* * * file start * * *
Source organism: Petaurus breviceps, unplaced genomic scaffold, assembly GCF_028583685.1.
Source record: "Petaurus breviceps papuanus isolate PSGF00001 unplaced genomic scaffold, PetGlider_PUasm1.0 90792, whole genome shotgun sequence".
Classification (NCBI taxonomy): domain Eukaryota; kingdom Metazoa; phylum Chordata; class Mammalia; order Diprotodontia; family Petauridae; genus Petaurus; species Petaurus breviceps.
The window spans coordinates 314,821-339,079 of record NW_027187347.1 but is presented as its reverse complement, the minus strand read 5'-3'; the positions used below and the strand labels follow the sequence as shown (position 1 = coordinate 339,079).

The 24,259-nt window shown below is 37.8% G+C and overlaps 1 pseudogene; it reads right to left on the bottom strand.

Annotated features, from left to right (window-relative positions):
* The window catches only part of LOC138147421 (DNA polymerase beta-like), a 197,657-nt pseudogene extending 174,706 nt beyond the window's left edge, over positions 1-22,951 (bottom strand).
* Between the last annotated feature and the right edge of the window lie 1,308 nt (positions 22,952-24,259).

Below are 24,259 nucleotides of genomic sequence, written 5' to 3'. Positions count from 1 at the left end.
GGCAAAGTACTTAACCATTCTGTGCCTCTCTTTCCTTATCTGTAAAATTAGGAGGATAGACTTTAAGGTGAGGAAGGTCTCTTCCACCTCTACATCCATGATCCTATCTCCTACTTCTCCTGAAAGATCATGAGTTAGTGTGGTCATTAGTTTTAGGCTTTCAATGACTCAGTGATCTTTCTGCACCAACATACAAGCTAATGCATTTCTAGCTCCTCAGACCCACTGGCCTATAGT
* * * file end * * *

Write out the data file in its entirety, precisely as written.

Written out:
Source organism: Petaurus breviceps, unplaced genomic scaffold, assembly GCF_028583685.1.
Source record: "Petaurus breviceps papuanus isolate PSGF00001 unplaced genomic scaffold, PetGlider_PUasm1.0 90792, whole genome shotgun sequence".
Classification (NCBI taxonomy): domain Eukaryota; kingdom Metazoa; phylum Chordata; class Mammalia; order Diprotodontia; family Petauridae; genus Petaurus; species Petaurus breviceps.
The window spans coordinates 314,821-339,079 of record NW_027187347.1 but is presented as its reverse complement, the minus strand read 5'-3'; the positions used below and the strand labels follow the sequence as shown (position 1 = coordinate 339,079).

The 24,259-nt window shown below is 37.8% G+C and overlaps 1 pseudogene; it reads right to left on the bottom strand.

Annotated features, from left to right (window-relative positions):
* The window catches only part of LOC138147421 (DNA polymerase beta-like), a 197,657-nt pseudogene extending 174,706 nt beyond the window's left edge, over positions 1-22,951 (bottom strand).
* Between the last annotated feature and the right edge of the window lie 1,308 nt (positions 22,952-24,259).

Below are 24,259 nucleotides of genomic sequence, written 5' to 3'. Positions count from 1 at the left end.
GGCAAAGTACTTAACCATTCTGTGCCTCTCTTTCCTTATCTGTAAAATTAGGAGGATAGACTTTAAGGTGAGGAAGGTCTCTTCCACCTCTACATCCATGATCCTATCTCCTACTTCTCCTGAAAGATCATGAGTTAGTGTGGTCATTAGTTTTAGGCTTTCAATGACTCAGTGATCTTTCTGCACCAACATACAAGCTAATGCATTTCTAGCTCCTCAGACCCACTGGCCTATAGT